The management of the Post Office is a joke, and it is hardly worth the electrons to write more about it. But I did find this factoid in Tad DeHaven's commentary on the Post Office's hopeless efforts at cost reduction interesting.
Traditional post offices, which number about 27,000, cannot be closed “for solely operating at a deficit” and the closure process is burdensome.
Wow, that is a bad law (though no worse than 10,000 others like it). This sounds similar to the military base problem, where every facility that needs closure has a Congressperson desperately trying to keep it open against all economic reality, merely as a jobs/welfare program once its true utility is over. Apparently, the Post Office has an overcapacity problem that rivals the US Military's after the Cold War (and really to be honest after WWII)
Full post offices are more costly to operate than other means of serving customers. The average post office transaction cost 23 cents per dollar of revenue in 2009 while the average transaction at a contract postal unit cost just 13 cents. Post offices used to generate almost all postal retail revenue, but 29 percent is now generated online through usps.com and other alternative channels.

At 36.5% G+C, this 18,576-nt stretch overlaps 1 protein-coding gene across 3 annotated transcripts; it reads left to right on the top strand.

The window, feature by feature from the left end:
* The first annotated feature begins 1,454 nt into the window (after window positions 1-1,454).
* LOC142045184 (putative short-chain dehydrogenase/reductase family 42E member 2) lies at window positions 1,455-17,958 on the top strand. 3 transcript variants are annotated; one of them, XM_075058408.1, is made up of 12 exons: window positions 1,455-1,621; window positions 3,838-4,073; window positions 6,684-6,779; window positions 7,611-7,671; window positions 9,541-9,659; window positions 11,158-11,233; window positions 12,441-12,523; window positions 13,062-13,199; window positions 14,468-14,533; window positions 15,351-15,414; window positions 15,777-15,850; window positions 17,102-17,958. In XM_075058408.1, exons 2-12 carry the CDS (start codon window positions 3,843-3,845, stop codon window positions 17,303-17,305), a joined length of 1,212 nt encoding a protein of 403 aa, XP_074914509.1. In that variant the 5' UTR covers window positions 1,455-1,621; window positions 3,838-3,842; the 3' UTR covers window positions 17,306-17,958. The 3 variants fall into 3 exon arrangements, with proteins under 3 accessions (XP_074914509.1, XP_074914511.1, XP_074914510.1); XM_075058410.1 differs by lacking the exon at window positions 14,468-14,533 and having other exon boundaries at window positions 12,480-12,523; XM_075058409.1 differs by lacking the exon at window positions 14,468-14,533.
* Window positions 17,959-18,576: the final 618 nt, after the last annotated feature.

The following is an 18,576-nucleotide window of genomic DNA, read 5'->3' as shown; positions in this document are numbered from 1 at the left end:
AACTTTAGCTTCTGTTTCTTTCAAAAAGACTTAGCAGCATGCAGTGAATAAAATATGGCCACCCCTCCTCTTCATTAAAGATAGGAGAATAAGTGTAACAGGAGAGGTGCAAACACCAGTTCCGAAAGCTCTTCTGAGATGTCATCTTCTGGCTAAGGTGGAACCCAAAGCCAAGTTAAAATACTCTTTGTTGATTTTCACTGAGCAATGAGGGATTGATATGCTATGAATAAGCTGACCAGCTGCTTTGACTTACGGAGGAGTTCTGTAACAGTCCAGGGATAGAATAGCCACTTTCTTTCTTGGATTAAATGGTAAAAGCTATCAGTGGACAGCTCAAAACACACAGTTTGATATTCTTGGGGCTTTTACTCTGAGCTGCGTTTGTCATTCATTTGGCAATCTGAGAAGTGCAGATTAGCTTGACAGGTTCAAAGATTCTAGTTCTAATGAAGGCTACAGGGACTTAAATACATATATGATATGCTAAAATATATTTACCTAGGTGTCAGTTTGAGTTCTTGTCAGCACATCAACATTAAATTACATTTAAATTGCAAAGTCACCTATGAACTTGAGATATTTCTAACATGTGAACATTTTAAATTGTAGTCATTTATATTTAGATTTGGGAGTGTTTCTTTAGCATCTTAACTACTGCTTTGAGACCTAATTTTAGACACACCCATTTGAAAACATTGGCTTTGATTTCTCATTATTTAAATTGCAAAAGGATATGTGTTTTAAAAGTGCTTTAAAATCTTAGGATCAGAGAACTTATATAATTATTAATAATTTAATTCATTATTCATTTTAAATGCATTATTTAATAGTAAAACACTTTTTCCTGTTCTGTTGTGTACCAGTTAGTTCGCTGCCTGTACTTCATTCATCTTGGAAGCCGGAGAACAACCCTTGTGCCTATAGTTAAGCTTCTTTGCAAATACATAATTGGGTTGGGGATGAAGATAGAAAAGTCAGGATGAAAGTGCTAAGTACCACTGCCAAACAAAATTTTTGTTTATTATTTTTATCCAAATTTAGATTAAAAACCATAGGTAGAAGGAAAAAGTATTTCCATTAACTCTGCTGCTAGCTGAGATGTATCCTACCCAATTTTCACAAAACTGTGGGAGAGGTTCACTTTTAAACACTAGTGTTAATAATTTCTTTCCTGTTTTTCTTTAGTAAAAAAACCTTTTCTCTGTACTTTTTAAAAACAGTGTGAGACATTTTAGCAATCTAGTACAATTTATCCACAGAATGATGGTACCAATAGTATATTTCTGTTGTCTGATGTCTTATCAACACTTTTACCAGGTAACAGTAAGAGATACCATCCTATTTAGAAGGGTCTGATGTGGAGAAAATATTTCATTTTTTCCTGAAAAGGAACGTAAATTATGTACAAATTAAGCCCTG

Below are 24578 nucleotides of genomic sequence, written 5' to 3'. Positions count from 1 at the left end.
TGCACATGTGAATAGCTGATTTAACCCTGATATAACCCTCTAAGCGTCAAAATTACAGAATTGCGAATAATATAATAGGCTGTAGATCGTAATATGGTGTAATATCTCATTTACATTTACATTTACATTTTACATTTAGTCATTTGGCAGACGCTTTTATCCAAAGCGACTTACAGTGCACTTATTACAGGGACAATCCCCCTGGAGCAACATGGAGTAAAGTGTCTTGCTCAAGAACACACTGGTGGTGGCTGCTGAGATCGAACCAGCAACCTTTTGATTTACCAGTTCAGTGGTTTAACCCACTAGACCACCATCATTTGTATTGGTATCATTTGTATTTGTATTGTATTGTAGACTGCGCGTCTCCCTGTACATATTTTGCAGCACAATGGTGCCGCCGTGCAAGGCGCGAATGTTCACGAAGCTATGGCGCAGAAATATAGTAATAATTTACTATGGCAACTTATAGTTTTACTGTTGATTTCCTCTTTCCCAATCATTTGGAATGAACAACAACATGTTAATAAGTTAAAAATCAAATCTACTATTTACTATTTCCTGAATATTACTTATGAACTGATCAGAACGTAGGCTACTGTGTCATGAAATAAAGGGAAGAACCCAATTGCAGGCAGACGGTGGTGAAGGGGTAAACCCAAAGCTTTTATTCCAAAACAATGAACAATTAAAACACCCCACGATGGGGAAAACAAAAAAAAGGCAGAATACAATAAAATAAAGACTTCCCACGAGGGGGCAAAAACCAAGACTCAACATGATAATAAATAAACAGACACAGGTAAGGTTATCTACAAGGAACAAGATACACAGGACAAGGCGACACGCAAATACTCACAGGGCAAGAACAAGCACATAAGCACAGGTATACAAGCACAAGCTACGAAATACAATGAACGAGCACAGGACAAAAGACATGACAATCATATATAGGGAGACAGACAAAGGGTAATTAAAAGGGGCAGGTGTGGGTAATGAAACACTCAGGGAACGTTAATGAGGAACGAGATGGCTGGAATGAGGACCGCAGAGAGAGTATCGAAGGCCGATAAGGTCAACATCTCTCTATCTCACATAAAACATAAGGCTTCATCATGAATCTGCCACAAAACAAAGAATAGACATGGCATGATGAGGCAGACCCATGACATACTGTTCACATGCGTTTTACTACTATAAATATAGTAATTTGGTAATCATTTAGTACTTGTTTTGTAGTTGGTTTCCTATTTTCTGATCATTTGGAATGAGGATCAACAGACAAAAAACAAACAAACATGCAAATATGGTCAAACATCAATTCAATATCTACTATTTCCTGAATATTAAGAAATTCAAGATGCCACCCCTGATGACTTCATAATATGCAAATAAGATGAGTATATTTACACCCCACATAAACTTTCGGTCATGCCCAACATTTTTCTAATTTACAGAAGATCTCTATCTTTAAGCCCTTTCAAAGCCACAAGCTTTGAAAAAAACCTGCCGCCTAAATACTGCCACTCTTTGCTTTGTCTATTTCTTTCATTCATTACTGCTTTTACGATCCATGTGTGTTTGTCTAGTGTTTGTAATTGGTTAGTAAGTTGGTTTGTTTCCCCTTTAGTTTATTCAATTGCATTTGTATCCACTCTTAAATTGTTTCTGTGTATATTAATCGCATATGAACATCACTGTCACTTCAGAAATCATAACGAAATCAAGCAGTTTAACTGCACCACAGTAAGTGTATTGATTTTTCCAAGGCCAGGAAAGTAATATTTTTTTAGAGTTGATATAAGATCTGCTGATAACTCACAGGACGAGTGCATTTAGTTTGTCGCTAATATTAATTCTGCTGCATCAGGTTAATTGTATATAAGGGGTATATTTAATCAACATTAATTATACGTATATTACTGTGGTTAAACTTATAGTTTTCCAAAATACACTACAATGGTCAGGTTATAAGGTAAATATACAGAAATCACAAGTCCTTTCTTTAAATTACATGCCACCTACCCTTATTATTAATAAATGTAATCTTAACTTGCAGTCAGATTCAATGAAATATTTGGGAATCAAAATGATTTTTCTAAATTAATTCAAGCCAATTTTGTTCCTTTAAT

In 2009 post offices recorded 117 million fewer transactions than in 2008. Four out of five post offices are operating at a loss. However, the postal network’s overcapacity has drawn little corrective action from Congress. In fact, legislation introduced in the House with 102 cosponsors would apply the burdensome procedures for closing post offices to other postal outlets as well. Congress is actively working against the modernization of the U.S. postal system.
The amazing thing is that they have tons of extra capacity and still provide poor service. Just compare the process of mailing a package UPS vs. USPS. I have a UPS account, I can print my own labels, I get billed automatically, I get package tracking, and I can send the package from the drop box downstairs in my building.
It is almost impossible to do this with the USPS. To mail anything larger than 13 ounces, to buy postage without an expensive meter, to get a greatly inferior sort of tracking -- all require a grim trek to the post office.
My guess is that just like Pemex is not longer really about producing oil, the USPS mission is no longer primarily about delivering mail, its a welfare program.
PS - my USPS delivery guy is great. Nicest guy in the world. The mistake for years in criticizing the USPS has always been about criticizing the people. Not only is that wrong, but it distracts from the problem. By implying the problem is bad, surly people, it implies the problem is fixable with new people. But in fact, the problem, as with all government, is information and incentives .... and in this case Congressional meddling in their mission.